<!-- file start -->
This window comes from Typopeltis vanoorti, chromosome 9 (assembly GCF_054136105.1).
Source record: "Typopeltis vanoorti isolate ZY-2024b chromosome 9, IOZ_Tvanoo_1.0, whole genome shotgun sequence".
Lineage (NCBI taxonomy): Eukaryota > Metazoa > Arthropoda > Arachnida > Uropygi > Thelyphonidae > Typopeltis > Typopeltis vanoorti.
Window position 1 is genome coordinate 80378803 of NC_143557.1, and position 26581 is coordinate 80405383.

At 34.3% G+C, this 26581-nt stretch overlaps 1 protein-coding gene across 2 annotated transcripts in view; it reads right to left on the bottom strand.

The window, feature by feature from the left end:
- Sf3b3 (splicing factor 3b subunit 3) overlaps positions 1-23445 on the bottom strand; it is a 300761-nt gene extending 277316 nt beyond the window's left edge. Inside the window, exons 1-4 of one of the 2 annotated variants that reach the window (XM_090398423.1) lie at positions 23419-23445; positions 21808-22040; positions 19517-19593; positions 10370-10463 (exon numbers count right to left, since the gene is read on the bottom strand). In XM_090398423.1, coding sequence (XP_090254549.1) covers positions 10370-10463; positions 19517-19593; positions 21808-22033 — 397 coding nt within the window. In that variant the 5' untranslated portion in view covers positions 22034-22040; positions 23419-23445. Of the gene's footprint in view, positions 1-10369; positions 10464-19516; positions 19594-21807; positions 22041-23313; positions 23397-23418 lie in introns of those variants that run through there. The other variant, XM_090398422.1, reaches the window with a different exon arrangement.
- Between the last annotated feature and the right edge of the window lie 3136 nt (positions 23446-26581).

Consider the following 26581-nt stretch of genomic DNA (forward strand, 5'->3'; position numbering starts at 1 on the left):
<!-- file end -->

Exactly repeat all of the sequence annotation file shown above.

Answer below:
This window comes from Typopeltis vanoorti, chromosome 9 (assembly GCF_054136105.1).
Source record: "Typopeltis vanoorti isolate ZY-2024b chromosome 9, IOZ_Tvanoo_1.0, whole genome shotgun sequence".
Lineage (NCBI taxonomy): Eukaryota > Metazoa > Arthropoda > Arachnida > Uropygi > Thelyphonidae > Typopeltis > Typopeltis vanoorti.
Window position 1 is genome coordinate 80378803 of NC_143557.1, and position 26581 is coordinate 80405383.

At 34.3% G+C, this 26581-nt stretch overlaps 1 protein-coding gene across 2 annotated transcripts in view; it reads right to left on the bottom strand.

The window, feature by feature from the left end:
- Sf3b3 (splicing factor 3b subunit 3) overlaps positions 1-23445 on the bottom strand; it is a 300761-nt gene extending 277316 nt beyond the window's left edge. Inside the window, exons 1-4 of one of the 2 annotated variants that reach the window (XM_090398423.1) lie at positions 23419-23445; positions 21808-22040; positions 19517-19593; positions 10370-10463 (exon numbers count right to left, since the gene is read on the bottom strand). In XM_090398423.1, coding sequence (XP_090254549.1) covers positions 10370-10463; positions 19517-19593; positions 21808-22033 — 397 coding nt within the window. In that variant the 5' untranslated portion in view covers positions 22034-22040; positions 23419-23445. Of the gene's footprint in view, positions 1-10369; positions 10464-19516; positions 19594-21807; positions 22041-23313; positions 23397-23418 lie in introns of those variants that run through there. The other variant, XM_090398422.1, reaches the window with a different exon arrangement.
- Between the last annotated feature and the right edge of the window lie 3136 nt (positions 23446-26581).

Consider the following 26581-nt stretch of genomic DNA (forward strand, 5'->3'; position numbering starts at 1 on the left):